90-Year-Old Man with Parkinson's Remains Active By Playing Pickleball Everyday
Photo: Pickleball Player Roy Gamble. Source: Local 8 Now.
Parkinson’s disease affects more than 10 million people in the world today, and most of them are over the age of 50. However, there are some who have this neurodegenerative even younger. As a gradual neurological disease, Parkinson's disease mainly affects the brain’s ability to control motor skills.
But, this did not stop 90-year-old Roy Gamble. Even when diagnosed with Parkinson's disease, Gamble still plays pickleball with everyone in their local community, even winning most of the time against both his friends and family.
Gamble was born in 1927 and was diagnosed with Parkinson's when he was in his late 70’s. Parkinson’s disease is a degenerative disorder wherein the brain slowly deteriorates as time goes by. The disease mainly affects the brain's substantia nigra, which is located in the midbrain and primarily controls the production of dopamine. Because of dopamine's role in communication, the neurons in a Parkinson's patient body are not properly responding with each other.
Currently, there is no cure for Parkinson’s disease. However, there are treatments being studied to help those afflicted with the ailment. As of now, there are currently three symptoms recognized by the National Health Service of the United Kingdom, which are:
Tremors that happen due to Parkinson's disease have a general distinct characteristic in patients. They usually last about 4-6 beats per second, in a back and forth movement. The area that is often affected first are the hands, but some also develop tremors in their feet and jaw. This is one of the first visible symptoms, and check-ups are strictly advised.
Slowness of movement:
This is also called bradykinesia. As defined, this is the slowing down of the body’s responses to the brain’s signal to move. This may be observed when there is a difficulty in doing everyday work, and a slower than normal pace. It can also be seen when walking, when patients are taking very small steps.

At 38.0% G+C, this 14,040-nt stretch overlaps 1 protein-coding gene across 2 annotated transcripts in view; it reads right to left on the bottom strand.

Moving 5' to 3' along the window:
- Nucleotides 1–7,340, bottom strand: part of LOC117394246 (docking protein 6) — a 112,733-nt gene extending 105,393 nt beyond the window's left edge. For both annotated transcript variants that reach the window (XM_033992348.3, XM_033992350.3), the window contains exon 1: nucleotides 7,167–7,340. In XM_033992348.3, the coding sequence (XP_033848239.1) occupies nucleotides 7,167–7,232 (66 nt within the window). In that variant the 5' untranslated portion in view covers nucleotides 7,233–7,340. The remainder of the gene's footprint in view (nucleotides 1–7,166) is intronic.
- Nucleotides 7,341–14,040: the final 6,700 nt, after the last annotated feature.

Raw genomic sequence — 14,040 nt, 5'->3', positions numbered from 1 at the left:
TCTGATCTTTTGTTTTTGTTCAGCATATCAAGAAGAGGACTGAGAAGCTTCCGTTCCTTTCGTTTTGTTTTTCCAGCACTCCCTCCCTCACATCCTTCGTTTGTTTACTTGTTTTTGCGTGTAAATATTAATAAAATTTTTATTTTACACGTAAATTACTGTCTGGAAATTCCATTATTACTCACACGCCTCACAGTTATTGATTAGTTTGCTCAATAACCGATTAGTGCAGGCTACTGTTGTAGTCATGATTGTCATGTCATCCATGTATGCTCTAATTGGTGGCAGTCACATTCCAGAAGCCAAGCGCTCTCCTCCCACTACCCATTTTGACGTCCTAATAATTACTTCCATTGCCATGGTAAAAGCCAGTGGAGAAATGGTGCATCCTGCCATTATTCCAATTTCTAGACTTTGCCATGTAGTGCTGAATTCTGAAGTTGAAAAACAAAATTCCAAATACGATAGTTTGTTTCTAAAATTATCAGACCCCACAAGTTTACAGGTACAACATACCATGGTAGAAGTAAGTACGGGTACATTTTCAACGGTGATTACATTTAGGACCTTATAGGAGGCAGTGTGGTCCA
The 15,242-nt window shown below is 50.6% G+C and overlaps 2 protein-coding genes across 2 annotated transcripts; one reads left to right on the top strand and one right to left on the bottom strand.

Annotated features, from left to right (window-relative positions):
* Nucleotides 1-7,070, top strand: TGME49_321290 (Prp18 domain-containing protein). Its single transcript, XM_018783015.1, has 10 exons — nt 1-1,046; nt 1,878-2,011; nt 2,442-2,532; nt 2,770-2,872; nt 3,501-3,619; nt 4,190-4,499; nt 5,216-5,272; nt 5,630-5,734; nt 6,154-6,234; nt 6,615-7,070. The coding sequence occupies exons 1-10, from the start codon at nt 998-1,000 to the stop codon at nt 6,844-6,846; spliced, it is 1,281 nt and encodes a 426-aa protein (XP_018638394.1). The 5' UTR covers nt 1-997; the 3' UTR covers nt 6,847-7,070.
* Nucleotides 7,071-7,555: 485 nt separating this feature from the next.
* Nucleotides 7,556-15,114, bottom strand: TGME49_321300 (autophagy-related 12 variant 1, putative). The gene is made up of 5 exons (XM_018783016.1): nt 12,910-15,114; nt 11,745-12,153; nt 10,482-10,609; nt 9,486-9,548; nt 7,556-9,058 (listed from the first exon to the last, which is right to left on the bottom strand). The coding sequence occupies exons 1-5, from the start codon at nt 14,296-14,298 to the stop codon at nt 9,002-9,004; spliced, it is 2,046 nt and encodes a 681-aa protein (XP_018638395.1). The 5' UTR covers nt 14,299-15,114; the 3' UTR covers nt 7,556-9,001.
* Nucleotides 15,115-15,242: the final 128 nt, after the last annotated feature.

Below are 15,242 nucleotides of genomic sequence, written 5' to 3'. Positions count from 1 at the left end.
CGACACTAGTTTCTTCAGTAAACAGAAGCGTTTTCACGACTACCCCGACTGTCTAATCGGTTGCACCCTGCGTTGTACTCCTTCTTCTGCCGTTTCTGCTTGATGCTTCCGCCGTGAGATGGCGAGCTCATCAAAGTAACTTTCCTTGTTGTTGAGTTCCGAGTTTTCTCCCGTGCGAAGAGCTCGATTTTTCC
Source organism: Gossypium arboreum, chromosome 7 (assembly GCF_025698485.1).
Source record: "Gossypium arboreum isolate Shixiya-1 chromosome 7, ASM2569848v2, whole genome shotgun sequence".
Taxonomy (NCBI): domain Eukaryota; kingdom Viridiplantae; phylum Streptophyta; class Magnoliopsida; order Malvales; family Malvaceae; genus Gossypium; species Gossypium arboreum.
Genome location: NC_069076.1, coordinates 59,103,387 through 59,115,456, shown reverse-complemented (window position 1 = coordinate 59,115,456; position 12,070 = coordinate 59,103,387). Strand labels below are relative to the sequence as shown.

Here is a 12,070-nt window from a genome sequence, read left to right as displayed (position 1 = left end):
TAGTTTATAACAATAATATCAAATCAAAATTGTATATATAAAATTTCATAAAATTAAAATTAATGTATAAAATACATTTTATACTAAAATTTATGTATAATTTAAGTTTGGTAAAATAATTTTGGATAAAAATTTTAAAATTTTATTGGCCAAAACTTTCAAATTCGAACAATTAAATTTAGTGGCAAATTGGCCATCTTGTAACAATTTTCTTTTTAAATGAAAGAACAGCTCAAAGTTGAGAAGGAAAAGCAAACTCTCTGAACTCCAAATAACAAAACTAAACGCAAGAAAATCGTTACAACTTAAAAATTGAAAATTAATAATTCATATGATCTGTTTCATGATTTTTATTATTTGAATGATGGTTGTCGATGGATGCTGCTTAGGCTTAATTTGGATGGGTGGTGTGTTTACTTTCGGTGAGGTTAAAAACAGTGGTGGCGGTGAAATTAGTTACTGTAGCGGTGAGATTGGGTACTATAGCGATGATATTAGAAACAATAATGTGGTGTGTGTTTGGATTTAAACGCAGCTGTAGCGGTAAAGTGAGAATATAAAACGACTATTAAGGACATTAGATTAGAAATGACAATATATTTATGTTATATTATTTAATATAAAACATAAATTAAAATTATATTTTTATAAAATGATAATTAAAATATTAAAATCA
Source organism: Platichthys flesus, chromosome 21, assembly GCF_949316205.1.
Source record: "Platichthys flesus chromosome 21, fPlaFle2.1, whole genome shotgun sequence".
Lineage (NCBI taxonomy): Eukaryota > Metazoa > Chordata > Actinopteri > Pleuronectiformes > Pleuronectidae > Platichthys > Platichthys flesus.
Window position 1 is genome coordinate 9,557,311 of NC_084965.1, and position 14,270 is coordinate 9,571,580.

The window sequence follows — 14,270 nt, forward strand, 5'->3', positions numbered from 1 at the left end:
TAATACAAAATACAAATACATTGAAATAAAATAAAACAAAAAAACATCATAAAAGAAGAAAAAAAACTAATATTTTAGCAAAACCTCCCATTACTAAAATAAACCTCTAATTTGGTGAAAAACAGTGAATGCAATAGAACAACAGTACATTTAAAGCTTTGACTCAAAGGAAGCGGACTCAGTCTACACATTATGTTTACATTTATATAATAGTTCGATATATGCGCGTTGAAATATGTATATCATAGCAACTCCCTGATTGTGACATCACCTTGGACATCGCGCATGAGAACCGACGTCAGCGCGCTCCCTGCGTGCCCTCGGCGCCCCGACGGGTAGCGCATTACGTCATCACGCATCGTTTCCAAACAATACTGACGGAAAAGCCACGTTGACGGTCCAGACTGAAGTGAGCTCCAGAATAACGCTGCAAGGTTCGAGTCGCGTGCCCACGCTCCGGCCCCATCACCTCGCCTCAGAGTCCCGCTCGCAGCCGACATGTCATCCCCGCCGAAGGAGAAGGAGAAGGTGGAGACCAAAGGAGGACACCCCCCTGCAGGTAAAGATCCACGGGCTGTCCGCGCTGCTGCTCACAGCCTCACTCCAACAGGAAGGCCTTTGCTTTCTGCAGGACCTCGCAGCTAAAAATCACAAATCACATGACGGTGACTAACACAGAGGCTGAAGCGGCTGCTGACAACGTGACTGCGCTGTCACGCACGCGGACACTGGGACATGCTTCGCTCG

This comes with bradykinesia, and it is the stiffness and tension felt in the muscles. This symptom leaves the person with a constant pain or sensation because of the stiffness in their muscle. This can be easily be observed when trying to move a patient’s arm. Patients would typically produce a short jerky motion, which is called “cogwheel rigidity”.
Another major symptom, which is considered by the National Institute of Neurological Disorder and Stroke, is Postural Instability. This means that the person with Parkinson's disease has a problem with their balance, causing them to easily fall.
According to Gamble, with Parkinson's disease, "There’s always fatigue. It robs you of half your strength, dexterity in your hands; you can't do anything anymore.” When he was first diagnosed, he and his wife, Mary, sai that they knew little about the disease before Roy was diagnosed. He and His wife, Mary said they knew little about the disease before Roy had it. However, they researched all that they can and listened to any advice that his doctor had, which is why Gamble still looks for ways to remain active despite his condition.
While there are more symptoms o the disease, some do not present themselves until the disease reaches its more advanced stages.